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One of the great authorities on the development of self-confidence was Dale Carnegie. In his book, How to Stop Worrying and Start Living, he said, “The more I have studied the careers of men of achievement, the more deeply I have been convinced that a surprisingly large number of them succeeded because they started with handicaps that spurred them on to great endeavour and great rewards.”
Well, you may not necessarily expect to become capable of any great endeavour or be looking for great rewards. A life relatively free from anxiety symptoms will do just as well, I know. The point is that you can either allow a handicap to destroy any possibility of happiness you may have or you can achieve the freedom to use the skills you develop, in taking control of your problems, to go wherever you want to go. It all comes down to how you see yourself – what sort of self-image you have.
Your self-image has evolved from the myriad of beliefs about yourself that you have developed over your lifetime. You began to acquire these beliefs back in early childhood as you were consistently told that you were a ‘good girl’, a ‘bad boy’, a ‘stupid kid’ or ‘just like Daddy’, etc. The beliefs about yourself that you developed during your growing years are the ones which most deeply affect your self-image. If being ‘just like Daddy’ meant being an introvert or compulsively tidy to your extroverted or disorganised mother, she could, unintentionally, have put you on the road to social phobia or obsessive compulsive disorder. Self-image can be changed, however.
A secure self-image won’t magically turn you into a non-anxious person brimming with self-confidence; instead, it will release all those confidence-creating abilities that you didn’t know you had. Its development does not come from a miraculous transformation process either, but rather from realization of self; you are really far wiser, stronger, lovable and competent than you think you are. Building your self-image means also admitting to imperfection; accepting the fact that you can never be perfect. You must recognize your abilities and faults and accept yourself as you are. Then, work from there.
Respect yourself. Don’t confuse giving yourself due regard with conceit. When you don’t give yourself the respect you’ve truly earned, you are denying what is rightfully yours. You are, in fact, an incredibly brave person. You constantly survive fearful attacks of panic, don’t you? Perhaps you participate in exposure therapy which takes great courage. Giving yourself respect is the foundation of your more productive, more creative self-image, so don’t sell yourself short.
Put failure behind you. Everyone of us, at some point, experiences something that convinces him/her that he/she does not have the ability to succeed in some area. Usually this is a complete misconception. You can either accept this failure just as a part of yourself, one of many things that made you the way you are, or you can continually dwell on it and allow the feeling of failure to creep into every part of your life because the more you think you’re a failure, the more of a failure you’ll become. By the same token, the more successful you think you are, the more successful you’ll become. Remember the story of the little engine read to you as a child, maybe read by you to your children - “I think I can, I think I can, I think I can.” You can when you think you can!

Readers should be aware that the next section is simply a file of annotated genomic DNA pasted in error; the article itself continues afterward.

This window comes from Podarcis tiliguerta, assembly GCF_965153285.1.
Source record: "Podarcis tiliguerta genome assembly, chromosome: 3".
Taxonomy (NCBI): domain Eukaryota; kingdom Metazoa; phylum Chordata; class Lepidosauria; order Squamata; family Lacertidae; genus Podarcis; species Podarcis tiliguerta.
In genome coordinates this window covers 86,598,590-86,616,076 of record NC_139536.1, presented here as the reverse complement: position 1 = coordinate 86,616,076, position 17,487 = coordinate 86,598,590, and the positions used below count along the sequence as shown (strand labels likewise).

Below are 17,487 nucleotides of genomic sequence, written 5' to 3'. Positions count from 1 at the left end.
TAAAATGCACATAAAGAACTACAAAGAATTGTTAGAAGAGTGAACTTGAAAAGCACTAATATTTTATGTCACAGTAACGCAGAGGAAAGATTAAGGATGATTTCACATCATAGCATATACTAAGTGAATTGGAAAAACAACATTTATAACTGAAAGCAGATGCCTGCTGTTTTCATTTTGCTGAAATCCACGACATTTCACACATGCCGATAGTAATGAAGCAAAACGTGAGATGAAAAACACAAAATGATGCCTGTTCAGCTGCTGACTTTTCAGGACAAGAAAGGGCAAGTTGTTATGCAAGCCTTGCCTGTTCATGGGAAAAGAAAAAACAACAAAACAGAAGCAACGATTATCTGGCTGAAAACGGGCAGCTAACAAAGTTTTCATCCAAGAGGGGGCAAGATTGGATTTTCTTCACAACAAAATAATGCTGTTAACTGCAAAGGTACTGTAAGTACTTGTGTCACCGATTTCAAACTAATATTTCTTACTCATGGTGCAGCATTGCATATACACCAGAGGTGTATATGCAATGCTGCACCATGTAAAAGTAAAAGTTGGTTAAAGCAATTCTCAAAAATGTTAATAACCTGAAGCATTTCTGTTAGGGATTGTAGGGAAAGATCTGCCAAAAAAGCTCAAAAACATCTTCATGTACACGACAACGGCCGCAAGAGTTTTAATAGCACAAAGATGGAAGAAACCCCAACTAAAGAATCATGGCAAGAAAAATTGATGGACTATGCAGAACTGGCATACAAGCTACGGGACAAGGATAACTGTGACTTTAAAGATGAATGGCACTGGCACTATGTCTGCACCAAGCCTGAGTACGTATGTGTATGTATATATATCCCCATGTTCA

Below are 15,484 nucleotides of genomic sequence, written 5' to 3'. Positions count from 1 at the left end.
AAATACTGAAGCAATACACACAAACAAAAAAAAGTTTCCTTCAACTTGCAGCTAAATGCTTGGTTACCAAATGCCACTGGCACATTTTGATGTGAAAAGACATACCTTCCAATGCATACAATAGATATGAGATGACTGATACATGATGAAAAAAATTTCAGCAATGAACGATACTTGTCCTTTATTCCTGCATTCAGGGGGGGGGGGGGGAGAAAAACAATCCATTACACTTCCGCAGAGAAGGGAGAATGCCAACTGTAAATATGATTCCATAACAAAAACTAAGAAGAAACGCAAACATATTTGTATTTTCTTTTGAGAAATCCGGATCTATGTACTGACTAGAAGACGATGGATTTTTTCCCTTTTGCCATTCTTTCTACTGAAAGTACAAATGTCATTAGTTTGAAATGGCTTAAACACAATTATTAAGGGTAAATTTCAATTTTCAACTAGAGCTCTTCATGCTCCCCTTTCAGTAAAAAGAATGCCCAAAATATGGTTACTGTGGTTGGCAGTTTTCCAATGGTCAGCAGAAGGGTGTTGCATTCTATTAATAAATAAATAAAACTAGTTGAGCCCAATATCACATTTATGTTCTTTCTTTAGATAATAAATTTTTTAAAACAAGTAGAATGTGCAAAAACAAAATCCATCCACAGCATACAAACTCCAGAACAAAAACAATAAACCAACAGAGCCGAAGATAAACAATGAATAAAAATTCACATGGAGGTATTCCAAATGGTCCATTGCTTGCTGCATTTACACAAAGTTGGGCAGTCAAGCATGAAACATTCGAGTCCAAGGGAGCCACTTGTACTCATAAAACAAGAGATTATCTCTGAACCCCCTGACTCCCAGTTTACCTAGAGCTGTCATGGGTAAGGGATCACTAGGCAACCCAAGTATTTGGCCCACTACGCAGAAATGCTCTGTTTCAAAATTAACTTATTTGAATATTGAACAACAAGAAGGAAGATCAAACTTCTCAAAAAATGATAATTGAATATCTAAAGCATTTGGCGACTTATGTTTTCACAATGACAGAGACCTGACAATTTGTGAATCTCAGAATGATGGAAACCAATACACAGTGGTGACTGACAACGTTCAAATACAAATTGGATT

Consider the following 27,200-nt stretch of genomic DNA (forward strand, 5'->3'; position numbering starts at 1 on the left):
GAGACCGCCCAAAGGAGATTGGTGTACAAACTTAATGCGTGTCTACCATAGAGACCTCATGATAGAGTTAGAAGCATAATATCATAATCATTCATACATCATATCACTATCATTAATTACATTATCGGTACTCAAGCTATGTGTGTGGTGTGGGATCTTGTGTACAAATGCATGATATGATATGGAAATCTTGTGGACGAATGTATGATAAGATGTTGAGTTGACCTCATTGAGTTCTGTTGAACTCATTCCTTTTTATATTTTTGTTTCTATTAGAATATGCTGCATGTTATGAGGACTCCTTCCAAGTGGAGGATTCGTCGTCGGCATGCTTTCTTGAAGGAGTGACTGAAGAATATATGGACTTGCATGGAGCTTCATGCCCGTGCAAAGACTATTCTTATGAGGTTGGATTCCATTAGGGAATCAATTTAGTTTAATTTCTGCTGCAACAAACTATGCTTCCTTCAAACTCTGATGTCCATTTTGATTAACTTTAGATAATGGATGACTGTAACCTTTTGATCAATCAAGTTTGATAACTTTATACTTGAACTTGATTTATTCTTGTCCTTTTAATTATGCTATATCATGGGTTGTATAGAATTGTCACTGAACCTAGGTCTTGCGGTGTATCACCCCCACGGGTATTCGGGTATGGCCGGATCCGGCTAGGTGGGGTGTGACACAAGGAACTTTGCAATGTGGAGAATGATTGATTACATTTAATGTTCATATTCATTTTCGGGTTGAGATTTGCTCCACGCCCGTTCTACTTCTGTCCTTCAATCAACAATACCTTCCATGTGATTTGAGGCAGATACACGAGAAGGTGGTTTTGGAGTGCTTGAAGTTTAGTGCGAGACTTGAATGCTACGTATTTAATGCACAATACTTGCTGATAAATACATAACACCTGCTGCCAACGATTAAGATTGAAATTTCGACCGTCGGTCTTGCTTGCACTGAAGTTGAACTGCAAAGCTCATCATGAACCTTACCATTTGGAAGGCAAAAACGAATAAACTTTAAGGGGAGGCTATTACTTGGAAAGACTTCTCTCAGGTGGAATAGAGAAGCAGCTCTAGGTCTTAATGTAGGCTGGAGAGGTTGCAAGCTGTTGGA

Never mind the mistakes. Mistakes are only alternative ways of doing things. So long as you learn from them, they can become stepping stones along the way to building your self-image. Hide from them and you’ll never get your aspirations off the ground.
Hopefully, you are convinced by now that you can start improving your self-image and using it to face down your worry, anxiety and panic. Some fifty years ago a plastic surgeon named Dr. Maxwell Maltz discovered that many people seeking plastic surgery really didn’t need it. Their problem was not their outward appearance; it was their poor self-image. He created psycho-cybernetics and put them on the road to changing their perceptions about themselves by setting goals, and achieving fulfilment through realizing them.
An anxiety/panic disorder can be viewed in much the same way. Understand that the way you react to anxiety is entirely consistent with your self image and you can you can begin to take the steps towards having your self-image govern your reactions. Love yourself; cultivate the things that make you feel good about yourself. Saying hello to that neighbour, instead of pretending you didn’t see her, made you feel good, didn’t it? Or, going into the shopping mall, despite panicky symptoms and not being able to stay very long, was an achievement. Right? That’s it – developing a secure self-image means competing with yourself, not measuring yourself against other people. Understand this and your failures will no longer feel like failures because you will see the small improvement instead of the poise and confidence of what seems like everybody else around you although, of course, it isn’t – a whole 95% of the population feels inferior at some point. That’s a fact. Know yourself. Accept yourself. Dwell on your small successes and they’ll eventually grow into bigger ones.
Copyright Jean Jardine Miller.